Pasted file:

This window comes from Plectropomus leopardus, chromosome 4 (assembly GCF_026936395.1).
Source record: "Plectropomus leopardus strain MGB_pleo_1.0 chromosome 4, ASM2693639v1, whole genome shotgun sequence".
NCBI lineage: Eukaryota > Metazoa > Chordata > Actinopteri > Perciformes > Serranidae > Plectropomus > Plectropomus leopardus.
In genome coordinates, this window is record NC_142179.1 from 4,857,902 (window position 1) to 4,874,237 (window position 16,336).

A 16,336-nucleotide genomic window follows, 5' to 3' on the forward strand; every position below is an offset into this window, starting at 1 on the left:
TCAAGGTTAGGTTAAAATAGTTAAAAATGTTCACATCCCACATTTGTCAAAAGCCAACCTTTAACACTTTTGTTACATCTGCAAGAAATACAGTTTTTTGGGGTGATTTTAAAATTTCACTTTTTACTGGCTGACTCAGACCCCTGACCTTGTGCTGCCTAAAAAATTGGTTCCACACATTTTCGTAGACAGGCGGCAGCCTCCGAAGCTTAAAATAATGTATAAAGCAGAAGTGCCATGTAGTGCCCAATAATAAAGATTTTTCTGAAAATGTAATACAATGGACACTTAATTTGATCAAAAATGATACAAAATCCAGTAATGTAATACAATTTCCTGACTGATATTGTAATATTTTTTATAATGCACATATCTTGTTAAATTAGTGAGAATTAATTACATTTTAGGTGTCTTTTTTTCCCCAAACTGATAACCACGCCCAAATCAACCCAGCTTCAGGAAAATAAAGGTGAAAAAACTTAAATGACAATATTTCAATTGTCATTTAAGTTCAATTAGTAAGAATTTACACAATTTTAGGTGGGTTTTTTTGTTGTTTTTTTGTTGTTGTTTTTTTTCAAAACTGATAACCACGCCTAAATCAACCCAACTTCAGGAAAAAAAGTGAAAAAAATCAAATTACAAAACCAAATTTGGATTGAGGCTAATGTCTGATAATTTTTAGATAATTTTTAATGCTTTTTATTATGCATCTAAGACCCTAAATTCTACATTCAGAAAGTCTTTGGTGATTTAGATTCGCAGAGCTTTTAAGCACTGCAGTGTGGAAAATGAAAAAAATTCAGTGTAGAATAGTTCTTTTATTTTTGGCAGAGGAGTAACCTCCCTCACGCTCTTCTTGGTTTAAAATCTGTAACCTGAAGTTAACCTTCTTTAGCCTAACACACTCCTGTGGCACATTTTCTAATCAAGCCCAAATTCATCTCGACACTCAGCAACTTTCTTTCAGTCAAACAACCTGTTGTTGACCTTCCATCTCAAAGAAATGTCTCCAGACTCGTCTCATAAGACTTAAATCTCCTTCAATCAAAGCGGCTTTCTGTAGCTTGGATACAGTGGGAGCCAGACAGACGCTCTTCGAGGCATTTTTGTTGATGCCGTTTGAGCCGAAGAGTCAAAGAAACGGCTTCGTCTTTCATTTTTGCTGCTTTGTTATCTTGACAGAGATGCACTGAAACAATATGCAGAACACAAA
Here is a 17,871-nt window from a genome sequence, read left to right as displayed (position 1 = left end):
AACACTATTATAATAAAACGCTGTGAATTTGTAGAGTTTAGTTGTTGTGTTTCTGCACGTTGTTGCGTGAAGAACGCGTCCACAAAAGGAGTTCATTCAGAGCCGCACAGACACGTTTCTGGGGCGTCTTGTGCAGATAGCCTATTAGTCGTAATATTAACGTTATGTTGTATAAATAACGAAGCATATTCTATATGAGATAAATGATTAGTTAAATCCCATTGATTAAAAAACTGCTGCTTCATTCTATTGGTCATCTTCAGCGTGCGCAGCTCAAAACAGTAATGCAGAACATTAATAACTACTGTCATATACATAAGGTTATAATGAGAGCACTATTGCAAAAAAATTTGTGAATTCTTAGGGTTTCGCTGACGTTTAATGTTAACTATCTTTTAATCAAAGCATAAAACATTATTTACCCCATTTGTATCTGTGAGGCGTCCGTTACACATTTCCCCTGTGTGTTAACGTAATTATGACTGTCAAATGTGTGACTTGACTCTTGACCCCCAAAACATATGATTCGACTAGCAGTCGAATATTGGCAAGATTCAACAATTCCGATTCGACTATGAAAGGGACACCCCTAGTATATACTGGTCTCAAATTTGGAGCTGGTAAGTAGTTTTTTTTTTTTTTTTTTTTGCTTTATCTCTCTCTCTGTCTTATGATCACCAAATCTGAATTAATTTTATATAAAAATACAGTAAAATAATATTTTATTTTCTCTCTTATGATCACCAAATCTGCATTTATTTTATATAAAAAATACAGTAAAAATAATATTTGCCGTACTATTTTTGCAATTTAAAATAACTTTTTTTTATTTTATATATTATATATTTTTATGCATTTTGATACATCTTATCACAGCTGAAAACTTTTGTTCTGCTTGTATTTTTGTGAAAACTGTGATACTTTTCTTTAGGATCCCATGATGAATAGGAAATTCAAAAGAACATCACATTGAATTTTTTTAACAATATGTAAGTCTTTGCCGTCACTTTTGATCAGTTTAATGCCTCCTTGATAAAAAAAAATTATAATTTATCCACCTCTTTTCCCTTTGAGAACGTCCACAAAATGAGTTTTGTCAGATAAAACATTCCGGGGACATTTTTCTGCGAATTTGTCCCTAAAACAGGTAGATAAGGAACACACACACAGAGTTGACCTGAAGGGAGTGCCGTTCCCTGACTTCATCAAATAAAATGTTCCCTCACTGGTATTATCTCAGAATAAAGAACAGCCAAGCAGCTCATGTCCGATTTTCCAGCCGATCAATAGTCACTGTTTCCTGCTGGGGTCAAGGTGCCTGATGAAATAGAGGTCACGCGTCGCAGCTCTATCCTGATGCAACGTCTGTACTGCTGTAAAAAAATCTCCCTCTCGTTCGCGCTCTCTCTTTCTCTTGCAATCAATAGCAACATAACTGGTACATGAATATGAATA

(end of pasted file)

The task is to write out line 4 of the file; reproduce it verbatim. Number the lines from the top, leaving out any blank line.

In genome coordinates, this window is record NC_142179.1 from 4,857,902 (window position 1) to 4,874,237 (window position 16,336).